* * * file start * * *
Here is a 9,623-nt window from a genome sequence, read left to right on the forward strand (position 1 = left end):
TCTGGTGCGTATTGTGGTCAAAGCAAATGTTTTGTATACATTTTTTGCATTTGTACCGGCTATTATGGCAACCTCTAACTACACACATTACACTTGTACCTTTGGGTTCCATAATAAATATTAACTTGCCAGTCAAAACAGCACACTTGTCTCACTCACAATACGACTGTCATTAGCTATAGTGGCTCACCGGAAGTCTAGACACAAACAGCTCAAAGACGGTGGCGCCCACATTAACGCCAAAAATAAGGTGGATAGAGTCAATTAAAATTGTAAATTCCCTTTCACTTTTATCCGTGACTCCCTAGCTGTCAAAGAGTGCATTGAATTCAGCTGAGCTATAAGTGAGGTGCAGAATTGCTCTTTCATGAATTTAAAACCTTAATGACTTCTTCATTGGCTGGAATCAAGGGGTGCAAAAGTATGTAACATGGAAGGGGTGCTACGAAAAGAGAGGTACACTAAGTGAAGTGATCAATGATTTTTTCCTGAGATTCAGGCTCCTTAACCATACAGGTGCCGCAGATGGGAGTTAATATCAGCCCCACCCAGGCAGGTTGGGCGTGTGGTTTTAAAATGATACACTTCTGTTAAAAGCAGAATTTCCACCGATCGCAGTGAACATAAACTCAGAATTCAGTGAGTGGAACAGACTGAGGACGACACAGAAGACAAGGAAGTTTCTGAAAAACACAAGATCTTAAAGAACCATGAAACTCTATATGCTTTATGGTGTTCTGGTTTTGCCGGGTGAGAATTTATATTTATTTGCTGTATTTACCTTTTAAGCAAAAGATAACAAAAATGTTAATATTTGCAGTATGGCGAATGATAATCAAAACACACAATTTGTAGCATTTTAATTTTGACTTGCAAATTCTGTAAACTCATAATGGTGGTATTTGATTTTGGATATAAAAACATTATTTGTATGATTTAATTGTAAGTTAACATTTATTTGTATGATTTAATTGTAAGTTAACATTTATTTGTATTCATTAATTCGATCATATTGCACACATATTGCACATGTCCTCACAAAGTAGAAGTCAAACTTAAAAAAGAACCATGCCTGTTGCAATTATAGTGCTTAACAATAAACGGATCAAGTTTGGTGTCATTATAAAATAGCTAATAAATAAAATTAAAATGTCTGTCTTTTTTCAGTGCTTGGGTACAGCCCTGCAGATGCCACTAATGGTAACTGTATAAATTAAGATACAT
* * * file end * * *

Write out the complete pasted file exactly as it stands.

Here is a 9,623-nt window from a genome sequence, read left to right on the forward strand (position 1 = left end):
TCTGGTGCGTATTGTGGTCAAAGCAAATGTTTTGTATACATTTTTTGCATTTGTACCGGCTATTATGGCAACCTCTAACTACACACATTACACTTGTACCTTTGGGTTCCATAATAAATATTAACTTGCCAGTCAAAACAGCACACTTGTCTCACTCACAATACGACTGTCATTAGCTATAGTGGCTCACCGGAAGTCTAGACACAAACAGCTCAAAGACGGTGGCGCCCACATTAACGCCAAAAATAAGGTGGATAGAGTCAATTAAAATTGTAAATTCCCTTTCACTTTTATCCGTGACTCCCTAGCTGTCAAAGAGTGCATTGAATTCAGCTGAGCTATAAGTGAGGTGCAGAATTGCTCTTTCATGAATTTAAAACCTTAATGACTTCTTCATTGGCTGGAATCAAGGGGTGCAAAAGTATGTAACATGGAAGGGGTGCTACGAAAAGAGAGGTACACTAAGTGAAGTGATCAATGATTTTTTCCTGAGATTCAGGCTCCTTAACCATACAGGTGCCGCAGATGGGAGTTAATATCAGCCCCACCCAGGCAGGTTGGGCGTGTGGTTTTAAAATGATACACTTCTGTTAAAAGCAGAATTTCCACCGATCGCAGTGAACATAAACTCAGAATTCAGTGAGTGGAACAGACTGAGGACGACACAGAAGACAAGGAAGTTTCTGAAAAACACAAGATCTTAAAGAACCATGAAACTCTATATGCTTTATGGTGTTCTGGTTTTGCCGGGTGAGAATTTATATTTATTTGCTGTATTTACCTTTTAAGCAAAAGATAACAAAAATGTTAATATTTGCAGTATGGCGAATGATAATCAAAACACACAATTTGTAGCATTTTAATTTTGACTTGCAAATTCTGTAAACTCATAATGGTGGTATTTGATTTTGGATATAAAAACATTATTTGTATGATTTAATTGTAAGTTAACATTTATTTGTATGATTTAATTGTAAGTTAACATTTATTTGTATTCATTAATTCGATCATATTGCACACATATTGCACATGTCCTCACAAAGTAGAAGTCAAACTTAAAAAAGAACCATGCCTGTTGCAATTATAGTGCTTAACAATAAACGGATCAAGTTTGGTGTCATTATAAAATAGCTAATAAATAAAATTAAAATGTCTGTCTTTTTTCAGTGCTTGGGTACAGCCCTGCAGATGCCACTAATGGTAACTGTATAAATTAAGATACAT